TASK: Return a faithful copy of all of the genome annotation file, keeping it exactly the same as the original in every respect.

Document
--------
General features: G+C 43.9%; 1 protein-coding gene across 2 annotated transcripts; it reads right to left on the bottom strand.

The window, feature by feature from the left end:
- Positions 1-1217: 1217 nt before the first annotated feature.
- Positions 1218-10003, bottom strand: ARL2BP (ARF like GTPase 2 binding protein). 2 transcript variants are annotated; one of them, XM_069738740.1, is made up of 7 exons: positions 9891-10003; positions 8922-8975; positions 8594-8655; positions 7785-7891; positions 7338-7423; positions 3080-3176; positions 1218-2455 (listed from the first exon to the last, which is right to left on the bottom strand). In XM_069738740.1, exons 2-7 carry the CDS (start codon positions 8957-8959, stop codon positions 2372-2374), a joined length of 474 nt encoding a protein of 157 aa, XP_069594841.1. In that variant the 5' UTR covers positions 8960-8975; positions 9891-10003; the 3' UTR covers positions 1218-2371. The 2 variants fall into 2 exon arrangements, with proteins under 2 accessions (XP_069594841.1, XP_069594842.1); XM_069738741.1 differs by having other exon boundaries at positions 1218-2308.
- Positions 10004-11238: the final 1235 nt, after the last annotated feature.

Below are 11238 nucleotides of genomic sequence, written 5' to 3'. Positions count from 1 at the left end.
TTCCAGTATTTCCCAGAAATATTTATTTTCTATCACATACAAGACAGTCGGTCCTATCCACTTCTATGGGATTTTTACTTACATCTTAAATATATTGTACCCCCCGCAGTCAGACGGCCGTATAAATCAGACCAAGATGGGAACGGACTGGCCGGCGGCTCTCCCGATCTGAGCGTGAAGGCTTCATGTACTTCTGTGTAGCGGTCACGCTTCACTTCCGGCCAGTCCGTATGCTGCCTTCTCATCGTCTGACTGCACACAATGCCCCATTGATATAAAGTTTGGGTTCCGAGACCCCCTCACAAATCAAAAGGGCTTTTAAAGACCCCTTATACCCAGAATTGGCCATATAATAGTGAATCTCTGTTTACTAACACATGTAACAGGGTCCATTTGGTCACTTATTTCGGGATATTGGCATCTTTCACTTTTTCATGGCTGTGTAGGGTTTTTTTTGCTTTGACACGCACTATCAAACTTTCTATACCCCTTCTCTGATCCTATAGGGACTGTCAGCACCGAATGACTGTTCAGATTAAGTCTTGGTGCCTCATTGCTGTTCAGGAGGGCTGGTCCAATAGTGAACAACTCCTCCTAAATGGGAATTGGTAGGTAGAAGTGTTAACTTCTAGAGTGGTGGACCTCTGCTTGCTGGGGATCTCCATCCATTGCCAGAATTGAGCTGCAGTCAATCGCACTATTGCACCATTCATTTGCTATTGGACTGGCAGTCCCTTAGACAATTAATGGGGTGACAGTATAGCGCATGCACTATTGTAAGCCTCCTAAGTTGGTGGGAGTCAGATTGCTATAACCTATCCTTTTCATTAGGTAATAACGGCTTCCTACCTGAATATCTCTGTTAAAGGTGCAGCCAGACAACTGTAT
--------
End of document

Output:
General features: G+C 43.9%; 1 protein-coding gene across 2 annotated transcripts; it reads right to left on the bottom strand.

The window, feature by feature from the left end:
- Positions 1-1217: 1217 nt before the first annotated feature.
- Positions 1218-10003, bottom strand: ARL2BP (ARF like GTPase 2 binding protein). 2 transcript variants are annotated; one of them, XM_069738740.1, is made up of 7 exons: positions 9891-10003; positions 8922-8975; positions 8594-8655; positions 7785-7891; positions 7338-7423; positions 3080-3176; positions 1218-2455 (listed from the first exon to the last, which is right to left on the bottom strand). In XM_069738740.1, exons 2-7 carry the CDS (start codon positions 8957-8959, stop codon positions 2372-2374), a joined length of 474 nt encoding a protein of 157 aa, XP_069594841.1. In that variant the 5' UTR covers positions 8960-8975; positions 9891-10003; the 3' UTR covers positions 1218-2371. The 2 variants fall into 2 exon arrangements, with proteins under 2 accessions (XP_069594841.1, XP_069594842.1); XM_069738741.1 differs by having other exon boundaries at positions 1218-2308.
- Positions 10004-11238: the final 1235 nt, after the last annotated feature.

Below are 11238 nucleotides of genomic sequence, written 5' to 3'. Positions count from 1 at the left end.
TTCCAGTATTTCCCAGAAATATTTATTTTCTATCACATACAAGACAGTCGGTCCTATCCACTTCTATGGGATTTTTACTTACATCTTAAATATATTGTACCCCCCGCAGTCAGACGGCCGTATAAATCAGACCAAGATGGGAACGGACTGGCCGGCGGCTCTCCCGATCTGAGCGTGAAGGCTTCATGTACTTCTGTGTAGCGGTCACGCTTCACTTCCGGCCAGTCCGTATGCTGCCTTCTCATCGTCTGACTGCACACAATGCCCCATTGATATAAAGTTTGGGTTCCGAGACCCCCTCACAAATCAAAAGGGCTTTTAAAGACCCCTTATACCCAGAATTGGCCATATAATAGTGAATCTCTGTTTACTAACACATGTAACAGGGTCCATTTGGTCACTTATTTCGGGATATTGGCATCTTTCACTTTTTCATGGCTGTGTAGGGTTTTTTTTGCTTTGACACGCACTATCAAACTTTCTATACCCCTTCTCTGATCCTATAGGGACTGTCAGCACCGAATGACTGTTCAGATTAAGTCTTGGTGCCTCATTGCTGTTCAGGAGGGCTGGTCCAATAGTGAACAACTCCTCCTAAATGGGAATTGGTAGGTAGAAGTGTTAACTTCTAGAGTGGTGGACCTCTGCTTGCTGGGGATCTCCATCCATTGCCAGAATTGAGCTGCAGTCAATCGCACTATTGCACCATTCATTTGCTATTGGACTGGCAGTCCCTTAGACAATTAATGGGGTGACAGTATAGCGCATGCACTATTGTAAGCCTCCTAAGTTGGTGGGAGTCAGATTGCTATAACCTATCCTTTTCATTAGGTAATAACGGCTTCCTACCTGAATATCTCTGTTAAAGGTGCAGCCAGACAACTGTAT